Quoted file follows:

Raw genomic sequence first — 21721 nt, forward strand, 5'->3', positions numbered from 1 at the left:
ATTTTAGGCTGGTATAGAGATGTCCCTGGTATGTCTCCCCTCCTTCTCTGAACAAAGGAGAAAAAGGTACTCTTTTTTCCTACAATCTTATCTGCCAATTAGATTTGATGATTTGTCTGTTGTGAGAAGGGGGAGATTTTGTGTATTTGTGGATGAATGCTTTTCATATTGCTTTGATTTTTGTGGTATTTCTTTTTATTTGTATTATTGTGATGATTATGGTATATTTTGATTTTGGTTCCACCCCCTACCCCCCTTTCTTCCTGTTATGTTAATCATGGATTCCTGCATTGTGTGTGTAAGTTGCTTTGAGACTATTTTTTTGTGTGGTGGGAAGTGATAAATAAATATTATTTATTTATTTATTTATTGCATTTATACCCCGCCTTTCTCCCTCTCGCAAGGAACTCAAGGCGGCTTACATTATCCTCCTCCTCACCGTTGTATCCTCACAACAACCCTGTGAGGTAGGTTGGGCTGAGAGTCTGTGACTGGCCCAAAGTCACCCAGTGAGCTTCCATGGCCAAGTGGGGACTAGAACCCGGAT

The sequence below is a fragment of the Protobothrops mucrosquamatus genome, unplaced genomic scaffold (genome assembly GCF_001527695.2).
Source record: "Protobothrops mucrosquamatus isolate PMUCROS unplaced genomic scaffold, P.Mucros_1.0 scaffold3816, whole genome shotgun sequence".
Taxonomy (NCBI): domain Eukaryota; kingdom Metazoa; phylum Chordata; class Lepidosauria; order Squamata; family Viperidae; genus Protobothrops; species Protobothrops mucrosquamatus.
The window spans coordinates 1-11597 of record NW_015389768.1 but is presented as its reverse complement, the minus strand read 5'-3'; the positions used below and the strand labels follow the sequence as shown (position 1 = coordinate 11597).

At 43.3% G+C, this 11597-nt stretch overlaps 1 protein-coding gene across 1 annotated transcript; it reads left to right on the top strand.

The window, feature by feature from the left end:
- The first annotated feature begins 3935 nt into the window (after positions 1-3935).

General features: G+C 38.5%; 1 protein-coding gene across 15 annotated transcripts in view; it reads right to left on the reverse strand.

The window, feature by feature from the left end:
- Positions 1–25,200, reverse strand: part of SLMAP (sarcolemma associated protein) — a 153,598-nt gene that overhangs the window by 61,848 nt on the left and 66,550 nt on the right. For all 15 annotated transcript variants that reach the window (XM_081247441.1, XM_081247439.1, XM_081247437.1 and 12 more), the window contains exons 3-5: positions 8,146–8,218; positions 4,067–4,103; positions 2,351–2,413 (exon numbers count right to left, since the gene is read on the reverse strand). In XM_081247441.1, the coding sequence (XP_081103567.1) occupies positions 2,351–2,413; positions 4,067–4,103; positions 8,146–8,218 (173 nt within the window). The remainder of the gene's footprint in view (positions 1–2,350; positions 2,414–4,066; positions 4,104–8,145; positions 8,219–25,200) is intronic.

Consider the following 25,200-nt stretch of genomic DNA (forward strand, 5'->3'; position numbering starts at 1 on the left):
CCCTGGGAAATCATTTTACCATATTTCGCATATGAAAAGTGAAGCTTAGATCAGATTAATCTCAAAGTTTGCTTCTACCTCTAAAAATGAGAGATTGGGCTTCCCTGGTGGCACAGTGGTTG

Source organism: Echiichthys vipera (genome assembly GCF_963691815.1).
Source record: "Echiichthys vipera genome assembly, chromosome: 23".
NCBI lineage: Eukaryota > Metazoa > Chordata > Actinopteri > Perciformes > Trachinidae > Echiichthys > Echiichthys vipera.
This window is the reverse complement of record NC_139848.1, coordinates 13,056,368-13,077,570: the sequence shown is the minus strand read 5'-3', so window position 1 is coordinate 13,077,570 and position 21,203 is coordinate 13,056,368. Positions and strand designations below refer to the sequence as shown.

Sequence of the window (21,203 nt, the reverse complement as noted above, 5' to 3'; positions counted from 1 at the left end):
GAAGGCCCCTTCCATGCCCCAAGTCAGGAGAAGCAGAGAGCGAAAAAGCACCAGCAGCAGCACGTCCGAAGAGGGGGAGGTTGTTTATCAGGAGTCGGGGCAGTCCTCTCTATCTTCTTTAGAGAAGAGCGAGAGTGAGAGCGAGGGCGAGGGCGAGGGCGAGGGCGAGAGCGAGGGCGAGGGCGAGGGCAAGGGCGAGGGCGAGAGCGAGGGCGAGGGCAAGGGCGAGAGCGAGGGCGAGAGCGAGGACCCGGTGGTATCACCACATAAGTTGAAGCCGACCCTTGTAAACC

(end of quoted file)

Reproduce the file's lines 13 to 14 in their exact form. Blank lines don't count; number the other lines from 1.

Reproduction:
Consider the following 25,200-nt stretch of genomic DNA (forward strand, 5'->3'; position numbering starts at 1 on the left):
CCCTGGGAAATCATTTTACCATATTTCGCATATGAAAAGTGAAGCTTAGATCAGATTAATCTCAAAGTTTGCTTCTACCTCTAAAAATGAGAGATTGGGCTTCCCTGGTGGCACAGTGGTTG